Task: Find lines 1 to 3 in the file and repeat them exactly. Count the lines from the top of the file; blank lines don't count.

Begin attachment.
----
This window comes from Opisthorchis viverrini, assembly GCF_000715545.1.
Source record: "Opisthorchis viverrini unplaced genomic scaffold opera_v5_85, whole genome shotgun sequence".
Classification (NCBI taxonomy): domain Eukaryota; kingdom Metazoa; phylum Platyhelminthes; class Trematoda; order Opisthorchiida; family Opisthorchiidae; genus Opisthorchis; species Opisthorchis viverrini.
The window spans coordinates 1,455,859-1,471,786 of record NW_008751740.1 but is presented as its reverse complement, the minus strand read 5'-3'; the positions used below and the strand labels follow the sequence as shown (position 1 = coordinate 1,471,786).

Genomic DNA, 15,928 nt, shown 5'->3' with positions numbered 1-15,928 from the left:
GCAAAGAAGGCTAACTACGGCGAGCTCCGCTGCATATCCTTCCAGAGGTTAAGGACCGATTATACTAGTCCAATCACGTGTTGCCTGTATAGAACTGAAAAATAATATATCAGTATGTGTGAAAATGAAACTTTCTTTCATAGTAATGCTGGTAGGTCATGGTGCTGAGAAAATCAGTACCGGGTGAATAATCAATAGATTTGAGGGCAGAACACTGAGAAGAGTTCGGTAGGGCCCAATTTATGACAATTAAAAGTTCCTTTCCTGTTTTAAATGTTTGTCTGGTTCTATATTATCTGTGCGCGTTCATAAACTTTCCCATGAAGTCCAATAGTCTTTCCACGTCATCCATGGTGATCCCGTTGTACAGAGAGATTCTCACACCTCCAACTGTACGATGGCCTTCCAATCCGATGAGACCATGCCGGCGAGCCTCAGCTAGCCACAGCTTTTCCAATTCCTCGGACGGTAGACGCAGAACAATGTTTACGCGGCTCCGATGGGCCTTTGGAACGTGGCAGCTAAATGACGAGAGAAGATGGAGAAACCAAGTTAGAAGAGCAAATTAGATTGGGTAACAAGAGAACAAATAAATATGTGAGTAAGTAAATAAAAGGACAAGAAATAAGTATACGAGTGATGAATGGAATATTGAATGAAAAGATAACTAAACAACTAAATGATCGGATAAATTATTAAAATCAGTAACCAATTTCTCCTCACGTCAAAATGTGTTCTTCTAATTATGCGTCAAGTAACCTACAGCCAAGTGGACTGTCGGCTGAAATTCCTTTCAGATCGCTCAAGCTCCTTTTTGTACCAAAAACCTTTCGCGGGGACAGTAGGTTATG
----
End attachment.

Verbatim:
This window comes from Opisthorchis viverrini, assembly GCF_000715545.1.
Source record: "Opisthorchis viverrini unplaced genomic scaffold opera_v5_85, whole genome shotgun sequence".
Classification (NCBI taxonomy): domain Eukaryota; kingdom Metazoa; phylum Platyhelminthes; class Trematoda; order Opisthorchiida; family Opisthorchiidae; genus Opisthorchis; species Opisthorchis viverrini.